Tom is a bad steward of his father’s—some day to be his own—estate.  However, his habit of spending too much is purely conventional for eldest sons; in “Characterization in Mansfield Park,” Peter Giotta reveals the role George Colman’s play The Heir at Law fulfills in inspiring Austen’s design of Tom’s character.  When he argues for doing this play instead of Lovers’ Vows, Tom unknowingly announces that he is not much but a reprise of a dramatic stereotype of the spendthrift heir of an estate.  In eighteenth century drama and prose, however, this character, who was often the hero, usually repents.  Since so many others of the Mansfield party end up in roles that somehow echo their own concerns and desires, Tom’s wish to play lesser, comic roles in The Heir at Law and then the rhyming butler in Lovers’ Vows seems to be an alert from the narrator that she thinks Tom unsuited to his role as heir.  Austen carefully uses her references to drama to shape Tom as a character and to inform the reader about his shortcomings.  If we go by eighteenth-century dramatic expectations, he should be the hero; instead, he wants to be the clown.


Tom is also blind—as blind as Edmund, or even more so, to the moral qualities of the men he introduces to his sisters, and in case we don’t see the point Austen is making about Henry Crawford here, she repeats the same pattern in a less dark version with Mr. Yates and Julia.  Tom has failed at all the things he as eldest brother should be mindful of.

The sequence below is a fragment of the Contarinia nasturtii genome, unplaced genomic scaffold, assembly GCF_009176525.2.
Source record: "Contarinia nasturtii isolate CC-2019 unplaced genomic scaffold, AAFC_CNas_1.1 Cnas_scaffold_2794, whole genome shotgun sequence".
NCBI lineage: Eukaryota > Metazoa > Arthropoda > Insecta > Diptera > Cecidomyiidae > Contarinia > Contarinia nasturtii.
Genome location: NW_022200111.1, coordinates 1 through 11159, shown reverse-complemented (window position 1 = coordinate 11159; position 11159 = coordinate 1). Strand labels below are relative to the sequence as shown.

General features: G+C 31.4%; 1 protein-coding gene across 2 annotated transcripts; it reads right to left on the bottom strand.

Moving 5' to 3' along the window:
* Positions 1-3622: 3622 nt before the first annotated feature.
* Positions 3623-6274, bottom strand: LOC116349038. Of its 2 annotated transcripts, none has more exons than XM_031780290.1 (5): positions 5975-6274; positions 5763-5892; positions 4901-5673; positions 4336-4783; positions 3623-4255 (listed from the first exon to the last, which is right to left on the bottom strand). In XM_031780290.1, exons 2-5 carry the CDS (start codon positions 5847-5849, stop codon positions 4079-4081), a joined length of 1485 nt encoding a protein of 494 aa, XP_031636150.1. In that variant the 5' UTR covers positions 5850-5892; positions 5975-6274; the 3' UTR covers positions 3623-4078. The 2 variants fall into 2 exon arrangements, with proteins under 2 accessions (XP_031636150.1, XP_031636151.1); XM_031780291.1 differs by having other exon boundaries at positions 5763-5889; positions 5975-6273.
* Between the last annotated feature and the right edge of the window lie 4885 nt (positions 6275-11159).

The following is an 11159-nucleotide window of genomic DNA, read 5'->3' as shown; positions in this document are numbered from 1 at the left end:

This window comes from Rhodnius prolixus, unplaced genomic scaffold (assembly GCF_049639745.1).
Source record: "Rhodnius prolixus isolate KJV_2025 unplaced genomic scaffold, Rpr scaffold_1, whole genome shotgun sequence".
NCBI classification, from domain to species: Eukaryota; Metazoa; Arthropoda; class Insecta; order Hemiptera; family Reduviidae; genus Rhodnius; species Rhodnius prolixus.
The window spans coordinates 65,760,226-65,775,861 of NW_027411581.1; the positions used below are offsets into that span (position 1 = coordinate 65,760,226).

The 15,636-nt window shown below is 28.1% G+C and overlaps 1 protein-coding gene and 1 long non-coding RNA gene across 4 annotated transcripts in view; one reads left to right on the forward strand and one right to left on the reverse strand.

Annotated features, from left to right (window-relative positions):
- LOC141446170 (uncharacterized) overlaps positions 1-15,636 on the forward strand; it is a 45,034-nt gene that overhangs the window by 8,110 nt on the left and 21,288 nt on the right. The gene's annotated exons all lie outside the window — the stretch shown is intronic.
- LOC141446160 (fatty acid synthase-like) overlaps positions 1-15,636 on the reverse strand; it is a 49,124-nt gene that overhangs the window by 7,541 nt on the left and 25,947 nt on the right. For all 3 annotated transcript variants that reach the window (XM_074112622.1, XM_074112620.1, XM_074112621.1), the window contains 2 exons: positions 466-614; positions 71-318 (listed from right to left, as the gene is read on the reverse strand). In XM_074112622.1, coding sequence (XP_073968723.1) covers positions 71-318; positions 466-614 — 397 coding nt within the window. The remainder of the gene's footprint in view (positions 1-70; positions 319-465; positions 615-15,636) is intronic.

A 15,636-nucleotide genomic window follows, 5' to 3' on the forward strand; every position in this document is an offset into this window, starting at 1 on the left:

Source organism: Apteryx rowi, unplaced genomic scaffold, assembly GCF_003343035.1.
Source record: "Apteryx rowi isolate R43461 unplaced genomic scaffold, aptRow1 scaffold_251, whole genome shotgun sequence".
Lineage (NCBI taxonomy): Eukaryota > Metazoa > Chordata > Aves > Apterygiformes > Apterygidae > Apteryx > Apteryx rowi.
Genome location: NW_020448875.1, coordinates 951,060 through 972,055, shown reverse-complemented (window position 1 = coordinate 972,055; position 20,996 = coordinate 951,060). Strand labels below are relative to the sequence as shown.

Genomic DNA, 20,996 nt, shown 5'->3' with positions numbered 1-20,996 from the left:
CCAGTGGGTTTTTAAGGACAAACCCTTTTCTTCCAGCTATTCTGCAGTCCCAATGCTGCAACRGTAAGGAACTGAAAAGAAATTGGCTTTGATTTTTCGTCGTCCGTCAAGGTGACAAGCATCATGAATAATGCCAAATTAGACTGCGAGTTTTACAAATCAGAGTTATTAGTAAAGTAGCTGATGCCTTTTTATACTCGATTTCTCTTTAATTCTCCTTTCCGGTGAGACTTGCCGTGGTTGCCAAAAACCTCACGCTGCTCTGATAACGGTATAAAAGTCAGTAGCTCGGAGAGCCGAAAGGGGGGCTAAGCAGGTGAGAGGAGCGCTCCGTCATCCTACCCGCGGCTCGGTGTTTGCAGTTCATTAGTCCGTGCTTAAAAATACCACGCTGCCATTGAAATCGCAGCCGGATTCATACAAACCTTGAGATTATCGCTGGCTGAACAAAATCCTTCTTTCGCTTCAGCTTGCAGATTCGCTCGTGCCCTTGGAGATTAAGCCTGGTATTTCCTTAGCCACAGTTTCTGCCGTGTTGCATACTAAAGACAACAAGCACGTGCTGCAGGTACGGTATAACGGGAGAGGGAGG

Tom will later prize the very selflessness he finds disgusting and obtrusive in Edmund.  Austen prepares us for the change by letting the readers know in his sickness and loneliness that “Tom’s extreme impatience to be removed to Mansfield, and experience those comforts of home and family which had been little thought of in uninterrupted health, had probably induced his being conveyed thither too early, as a return of fever came on, and for a week he was in a more alarming state than ever” (495-96).  Uninterrupted health allows strong and youthful people to feel self-sufficient and arrogant; Austen allows us to see that Tom undergoes illness because, as Gisborne writes in The Duties of a Clergyman, “Sickness naturally disposes the mind to seriousness and reflection; and, by withdrawing its attention and loosening its attachment from the objects of the present world, fits it for estimating according to their real importance the concerns of that which is to come” (335).


The 2007 BBC film production of Mansfield Park with Billie Piper as Fanny and James D’Arcy as Tom has Edmund and Fanny reading the racing news to Tom as he recovers in bed, a choice that directly contradicts what Austen says in her narrative about Tom’s illness and recovery.  Austen makes Tom sick, makes his friends abandon him, makes him come to the threshold of death, but not to make us weep over poor Tom and then shrug off the illness as if it were a mere interruption in the career of his festive youth.  Instead, she grants him a proper threshold into another way of looking at life, the threshold that illness provides.  The narrator confirms this intention: